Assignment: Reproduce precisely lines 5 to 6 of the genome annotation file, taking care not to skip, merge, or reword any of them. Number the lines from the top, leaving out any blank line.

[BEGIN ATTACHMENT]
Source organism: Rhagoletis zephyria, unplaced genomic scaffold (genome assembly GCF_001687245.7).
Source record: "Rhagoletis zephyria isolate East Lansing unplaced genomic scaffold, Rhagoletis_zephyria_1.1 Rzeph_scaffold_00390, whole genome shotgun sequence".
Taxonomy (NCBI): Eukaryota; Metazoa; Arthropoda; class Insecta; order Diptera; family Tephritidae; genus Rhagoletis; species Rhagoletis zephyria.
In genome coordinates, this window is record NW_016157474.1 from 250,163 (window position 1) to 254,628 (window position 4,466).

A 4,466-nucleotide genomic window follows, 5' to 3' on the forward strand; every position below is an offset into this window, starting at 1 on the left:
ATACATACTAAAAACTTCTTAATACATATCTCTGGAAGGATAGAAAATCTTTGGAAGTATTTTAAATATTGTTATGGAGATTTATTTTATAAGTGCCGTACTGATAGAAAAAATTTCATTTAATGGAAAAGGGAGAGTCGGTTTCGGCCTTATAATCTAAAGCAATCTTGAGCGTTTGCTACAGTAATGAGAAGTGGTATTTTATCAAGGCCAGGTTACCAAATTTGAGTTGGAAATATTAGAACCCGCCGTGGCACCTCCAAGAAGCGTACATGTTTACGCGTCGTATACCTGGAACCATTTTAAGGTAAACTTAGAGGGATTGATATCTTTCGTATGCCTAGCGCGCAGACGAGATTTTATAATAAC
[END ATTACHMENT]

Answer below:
A 4,466-nucleotide genomic window follows, 5' to 3' on the forward strand; every position below is an offset into this window, starting at 1 on the left:
ATACATACTAAAAACTTCTTAATACATATCTCTGGAAGGATAGAAAATCTTTGGAAGTATTTTAAATATTGTTATGGAGATTTATTTTATAAGTGCCGTACTGATAGAAAAAATTTCATTTAATGGAAAAGGGAGAGTCGGTTTCGGCCTTATAATCTAAAGCAATCTTGAGCGTTTGCTACAGTAATGAGAAGTGGTATTTTATCAAGGCCAGGTTACCAAATTTGAGTTGGAAATATTAGAACCCGCCGTGGCACCTCCAAGAAGCGTACATGTTTACGCGTCGTATACCTGGAACCATTTTAAGGTAAACTTAGAGGGATTGATATCTTTCGTATGCCTAGCGCGCAGACGAGATTTTATAATAAC